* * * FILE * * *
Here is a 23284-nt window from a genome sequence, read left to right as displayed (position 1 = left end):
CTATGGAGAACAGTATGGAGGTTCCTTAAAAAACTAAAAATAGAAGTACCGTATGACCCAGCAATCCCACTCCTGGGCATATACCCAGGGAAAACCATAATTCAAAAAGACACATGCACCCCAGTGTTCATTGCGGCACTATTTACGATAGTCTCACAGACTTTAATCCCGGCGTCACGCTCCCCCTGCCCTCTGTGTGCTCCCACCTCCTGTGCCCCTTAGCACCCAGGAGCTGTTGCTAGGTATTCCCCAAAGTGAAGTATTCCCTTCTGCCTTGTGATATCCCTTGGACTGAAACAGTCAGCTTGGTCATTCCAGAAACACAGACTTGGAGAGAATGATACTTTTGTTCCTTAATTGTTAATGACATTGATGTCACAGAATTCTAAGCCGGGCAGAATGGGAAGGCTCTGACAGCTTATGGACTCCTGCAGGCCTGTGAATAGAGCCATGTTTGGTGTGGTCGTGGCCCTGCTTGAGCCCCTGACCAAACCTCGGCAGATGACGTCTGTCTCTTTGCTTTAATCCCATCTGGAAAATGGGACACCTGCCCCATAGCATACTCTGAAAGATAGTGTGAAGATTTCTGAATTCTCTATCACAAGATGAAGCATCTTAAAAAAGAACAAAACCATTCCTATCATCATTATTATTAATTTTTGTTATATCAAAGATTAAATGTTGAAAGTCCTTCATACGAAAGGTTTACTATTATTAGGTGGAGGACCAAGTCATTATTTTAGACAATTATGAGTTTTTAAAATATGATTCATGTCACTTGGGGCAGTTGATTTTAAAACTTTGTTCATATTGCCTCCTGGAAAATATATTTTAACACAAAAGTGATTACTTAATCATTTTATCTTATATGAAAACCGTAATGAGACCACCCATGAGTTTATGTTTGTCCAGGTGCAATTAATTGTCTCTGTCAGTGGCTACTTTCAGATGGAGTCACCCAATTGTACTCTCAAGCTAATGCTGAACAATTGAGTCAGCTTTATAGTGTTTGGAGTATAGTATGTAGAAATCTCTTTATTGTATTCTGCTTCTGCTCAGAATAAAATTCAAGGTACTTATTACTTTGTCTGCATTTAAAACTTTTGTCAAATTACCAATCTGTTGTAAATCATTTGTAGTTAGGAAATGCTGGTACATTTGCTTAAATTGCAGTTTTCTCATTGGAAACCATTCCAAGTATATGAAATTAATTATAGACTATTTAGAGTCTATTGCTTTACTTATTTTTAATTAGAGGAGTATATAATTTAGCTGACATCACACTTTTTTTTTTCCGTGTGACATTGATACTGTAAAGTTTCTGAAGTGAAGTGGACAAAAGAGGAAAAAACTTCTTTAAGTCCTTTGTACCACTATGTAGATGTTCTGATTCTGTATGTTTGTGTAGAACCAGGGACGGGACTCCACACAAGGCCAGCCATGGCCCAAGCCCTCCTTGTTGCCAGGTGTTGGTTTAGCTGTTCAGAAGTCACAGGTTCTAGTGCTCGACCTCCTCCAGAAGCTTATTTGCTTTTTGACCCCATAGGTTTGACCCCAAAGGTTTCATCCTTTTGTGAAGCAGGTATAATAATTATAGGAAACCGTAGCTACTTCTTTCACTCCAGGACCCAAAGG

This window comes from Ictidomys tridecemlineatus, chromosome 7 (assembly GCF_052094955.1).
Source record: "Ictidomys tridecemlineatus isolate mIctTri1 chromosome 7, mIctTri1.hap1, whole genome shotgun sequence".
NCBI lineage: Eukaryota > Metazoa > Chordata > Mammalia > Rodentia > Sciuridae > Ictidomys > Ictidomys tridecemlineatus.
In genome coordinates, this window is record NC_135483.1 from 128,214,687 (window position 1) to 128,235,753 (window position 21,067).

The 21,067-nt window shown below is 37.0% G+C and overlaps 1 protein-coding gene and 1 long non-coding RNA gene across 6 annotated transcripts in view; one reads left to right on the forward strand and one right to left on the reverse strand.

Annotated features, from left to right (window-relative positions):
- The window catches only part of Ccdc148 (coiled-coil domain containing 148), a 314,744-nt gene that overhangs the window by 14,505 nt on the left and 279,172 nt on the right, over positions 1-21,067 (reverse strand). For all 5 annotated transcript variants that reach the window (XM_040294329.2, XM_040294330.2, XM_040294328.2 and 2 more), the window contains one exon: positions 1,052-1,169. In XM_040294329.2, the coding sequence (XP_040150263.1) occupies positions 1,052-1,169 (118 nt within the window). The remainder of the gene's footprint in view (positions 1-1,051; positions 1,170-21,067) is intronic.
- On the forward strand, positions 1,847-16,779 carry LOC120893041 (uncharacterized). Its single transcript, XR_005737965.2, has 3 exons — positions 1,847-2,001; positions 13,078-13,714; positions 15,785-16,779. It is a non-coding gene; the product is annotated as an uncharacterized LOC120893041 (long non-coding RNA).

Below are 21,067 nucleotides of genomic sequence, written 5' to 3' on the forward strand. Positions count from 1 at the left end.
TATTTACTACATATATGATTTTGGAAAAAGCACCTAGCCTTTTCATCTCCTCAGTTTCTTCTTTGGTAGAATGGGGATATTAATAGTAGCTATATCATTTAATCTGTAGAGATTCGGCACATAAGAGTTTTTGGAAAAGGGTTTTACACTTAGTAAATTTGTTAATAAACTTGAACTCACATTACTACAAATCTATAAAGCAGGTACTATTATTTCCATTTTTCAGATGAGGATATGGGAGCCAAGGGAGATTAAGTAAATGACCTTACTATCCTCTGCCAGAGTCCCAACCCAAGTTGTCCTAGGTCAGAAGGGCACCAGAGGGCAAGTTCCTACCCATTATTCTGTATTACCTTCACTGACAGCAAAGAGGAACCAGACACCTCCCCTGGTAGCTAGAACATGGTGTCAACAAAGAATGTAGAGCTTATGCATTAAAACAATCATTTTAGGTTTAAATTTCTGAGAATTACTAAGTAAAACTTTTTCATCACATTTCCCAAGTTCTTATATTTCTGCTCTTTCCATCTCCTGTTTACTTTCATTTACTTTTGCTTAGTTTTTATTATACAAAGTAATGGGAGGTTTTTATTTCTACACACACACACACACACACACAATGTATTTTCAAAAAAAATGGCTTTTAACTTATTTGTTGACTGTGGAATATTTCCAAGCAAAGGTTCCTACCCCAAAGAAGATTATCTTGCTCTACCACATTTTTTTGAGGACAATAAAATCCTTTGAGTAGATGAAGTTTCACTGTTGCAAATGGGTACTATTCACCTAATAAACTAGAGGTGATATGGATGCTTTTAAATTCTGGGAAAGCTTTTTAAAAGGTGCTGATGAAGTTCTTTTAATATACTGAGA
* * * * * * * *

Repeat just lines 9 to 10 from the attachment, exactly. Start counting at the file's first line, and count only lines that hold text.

- The window catches only part of Ccdc148 (coiled-coil domain containing 148), a 314,744-nt gene that overhangs the window by 14,505 nt on the left and 279,172 nt on the right, over positions 1-21,067 (reverse strand). For all 5 annotated transcript variants that reach the window (XM_040294329.2, XM_040294330.2, XM_040294328.2 and 2 more), the window contains one exon: positions 1,052-1,169. In XM_040294329.2, the coding sequence (XP_040150263.1) occupies positions 1,052-1,169 (118 nt within the window). The remainder of the gene's footprint in view (positions 1-1,051; positions 1,170-21,067) is intronic.
- On the forward strand, positions 1,847-16,779 carry LOC120893041 (uncharacterized). Its single transcript, XR_005737965.2, has 3 exons — positions 1,847-2,001; positions 13,078-13,714; positions 15,785-16,779. It is a non-coding gene; the product is annotated as an uncharacterized LOC120893041 (long non-coding RNA).